Somerville Hall and Barnard Hall are the final two dormitories built with New Deal Administration funds on the campus of the University of Mississippi. They were not the final buildings–we still have a few more to go, including one that might surprise you…or not. Somerville and Barnard were built as women’s dormitories, and were attached to Isom Hall, a women’s dorm built in 1929. Let me tell you, after 10 years on this campus, I find something new all the time. Who knew that the entrances to these buildings was behind another building, with no road leading to the front door? I mean, other than the people who lived there when it was used for dorms, and those who work there, now that they are offices. It certainly explained some things to me.
Somerville and Barnard were both built in 1938 under the Federal Emergency Administration of Public Work (Miss. Project 1216-DS, the same one that funded Garland, Hedleston, Mayes, and Levell Halls). The architect was R. W. Naef, who as previously mentioned, apparently had all the New Deal business with the University going his way, and builder was W. J. McGee and Son (Mississippi Department of Archives and History, Historic Resources Inventory database). Somerville is currently home to the Center for Writing and Rhetoric, and offices of the English Department.
This photograph might give you some insight into why I always thought Barnard Hall was about the ugliest building on campus. When one drives past, this is the view. A prominent sign explains it is Barnard Hall, and home of ROTC. I had always naively assumed this was the front door. In my defense, here is why:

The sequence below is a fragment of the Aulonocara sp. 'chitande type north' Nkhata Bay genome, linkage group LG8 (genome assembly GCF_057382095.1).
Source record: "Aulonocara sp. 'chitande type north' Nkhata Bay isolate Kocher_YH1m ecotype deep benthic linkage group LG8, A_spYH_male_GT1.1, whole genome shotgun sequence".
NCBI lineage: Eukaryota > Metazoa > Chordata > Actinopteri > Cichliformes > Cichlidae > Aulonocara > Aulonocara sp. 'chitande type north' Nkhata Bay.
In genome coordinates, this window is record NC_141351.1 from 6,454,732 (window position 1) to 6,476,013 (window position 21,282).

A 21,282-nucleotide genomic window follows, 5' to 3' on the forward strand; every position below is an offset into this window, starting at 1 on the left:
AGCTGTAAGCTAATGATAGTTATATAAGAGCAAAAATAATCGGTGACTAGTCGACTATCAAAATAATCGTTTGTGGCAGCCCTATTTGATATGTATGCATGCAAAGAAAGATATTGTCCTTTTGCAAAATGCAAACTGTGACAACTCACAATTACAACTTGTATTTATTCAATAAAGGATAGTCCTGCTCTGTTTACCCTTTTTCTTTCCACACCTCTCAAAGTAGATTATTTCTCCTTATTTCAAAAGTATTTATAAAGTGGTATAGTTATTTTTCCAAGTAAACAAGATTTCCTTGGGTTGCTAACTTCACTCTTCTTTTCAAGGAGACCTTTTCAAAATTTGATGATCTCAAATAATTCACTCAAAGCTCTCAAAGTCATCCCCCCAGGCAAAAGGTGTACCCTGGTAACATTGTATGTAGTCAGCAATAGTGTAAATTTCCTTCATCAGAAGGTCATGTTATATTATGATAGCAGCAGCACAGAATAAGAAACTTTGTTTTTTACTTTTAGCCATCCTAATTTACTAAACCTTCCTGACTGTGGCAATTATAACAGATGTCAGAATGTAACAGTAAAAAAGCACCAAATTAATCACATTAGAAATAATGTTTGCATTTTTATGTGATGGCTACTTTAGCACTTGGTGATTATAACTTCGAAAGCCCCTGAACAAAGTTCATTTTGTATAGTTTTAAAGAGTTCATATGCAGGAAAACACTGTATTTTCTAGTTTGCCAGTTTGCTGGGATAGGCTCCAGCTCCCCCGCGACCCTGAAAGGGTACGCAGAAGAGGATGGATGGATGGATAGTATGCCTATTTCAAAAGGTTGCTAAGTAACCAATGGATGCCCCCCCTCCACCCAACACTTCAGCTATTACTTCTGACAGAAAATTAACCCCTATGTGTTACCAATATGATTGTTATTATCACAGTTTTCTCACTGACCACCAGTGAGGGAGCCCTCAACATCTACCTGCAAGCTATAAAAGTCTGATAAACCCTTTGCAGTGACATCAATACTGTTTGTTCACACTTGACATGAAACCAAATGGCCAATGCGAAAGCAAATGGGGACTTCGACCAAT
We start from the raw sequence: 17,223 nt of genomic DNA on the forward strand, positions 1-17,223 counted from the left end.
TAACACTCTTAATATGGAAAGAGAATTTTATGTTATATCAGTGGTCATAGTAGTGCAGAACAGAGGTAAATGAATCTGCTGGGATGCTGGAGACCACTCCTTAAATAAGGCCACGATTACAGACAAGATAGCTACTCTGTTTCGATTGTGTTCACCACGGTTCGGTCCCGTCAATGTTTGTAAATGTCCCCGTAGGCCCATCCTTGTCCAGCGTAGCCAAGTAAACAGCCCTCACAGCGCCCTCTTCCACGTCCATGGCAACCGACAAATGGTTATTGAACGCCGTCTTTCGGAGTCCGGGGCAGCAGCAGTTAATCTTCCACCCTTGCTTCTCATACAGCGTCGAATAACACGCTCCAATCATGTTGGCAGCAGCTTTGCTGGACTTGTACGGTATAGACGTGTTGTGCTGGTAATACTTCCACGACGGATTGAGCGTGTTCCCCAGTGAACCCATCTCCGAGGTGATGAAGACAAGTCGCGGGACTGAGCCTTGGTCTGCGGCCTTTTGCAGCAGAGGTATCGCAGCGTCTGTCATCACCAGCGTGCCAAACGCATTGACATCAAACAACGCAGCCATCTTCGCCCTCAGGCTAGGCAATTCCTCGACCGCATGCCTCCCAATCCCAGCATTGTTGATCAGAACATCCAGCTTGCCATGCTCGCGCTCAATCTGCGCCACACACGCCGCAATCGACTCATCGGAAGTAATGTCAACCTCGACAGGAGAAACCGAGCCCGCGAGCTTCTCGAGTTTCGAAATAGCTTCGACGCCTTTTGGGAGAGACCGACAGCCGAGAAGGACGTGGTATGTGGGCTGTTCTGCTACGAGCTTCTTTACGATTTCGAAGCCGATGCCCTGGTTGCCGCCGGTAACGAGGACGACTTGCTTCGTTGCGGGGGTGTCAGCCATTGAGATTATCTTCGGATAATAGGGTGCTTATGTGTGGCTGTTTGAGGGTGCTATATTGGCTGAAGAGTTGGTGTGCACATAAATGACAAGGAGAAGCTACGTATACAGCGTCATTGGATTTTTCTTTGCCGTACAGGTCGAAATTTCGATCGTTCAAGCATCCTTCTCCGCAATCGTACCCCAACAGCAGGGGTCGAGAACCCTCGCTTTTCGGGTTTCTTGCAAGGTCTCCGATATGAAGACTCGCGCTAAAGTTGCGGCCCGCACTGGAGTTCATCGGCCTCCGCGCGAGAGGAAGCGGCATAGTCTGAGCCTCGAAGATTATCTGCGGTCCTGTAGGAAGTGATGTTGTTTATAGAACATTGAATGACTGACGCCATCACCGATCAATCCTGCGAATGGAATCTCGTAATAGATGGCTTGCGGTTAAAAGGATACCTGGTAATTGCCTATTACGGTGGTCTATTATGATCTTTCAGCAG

Coming from the opposite direction, this is the view of Barnard. Obviously, the “back door” right? When I stopped to take the photograph, I noted for the first time the connection to another building, and taking the photograph on the other side, saw it was also connected to a building on that side. However, I had not a clue as to why or what those buildings were. Driving through the parking lot produced an answer:
Ta Da! If one walks up the drive from the parking lot (note: not for driving unless you are an official university vehicle who is permitted to park behind that wall visible to the right of the photograph), the front of the three buildings and their courtyard are visible. Albeit the view from that lovely courtyard is the trash bin and the backside of Fulton.
Apparently, since Isom Hall was already in existence as a women’s dorm, Barnard and Somerville were built with an attachment that joined all three buildings. Viewed from the air, it is rather like a Y shape, with the front of Barnard connecting the two wings. (Note: I do not know if there are any internal connections in the buildings, or if they simply share an external wall.
The architect for Isom was Frank P. Gates, who also designed a number of other buildings on campus, including Martindale gymnasium, the old University High School, and Bondurant Hall, the first Graduate School (MDAH/HRI). Builder was Estes and Reed, also involved in building other dorms in 1929. The entrance to Somerville is similar to the one on Isom, which seems to tie the two units together along with the rather plain facade on Barnard.
These buildings are also identified as “contributing buildings” in the Master Plan for the campus, so that should mean they are going to stay around for a while.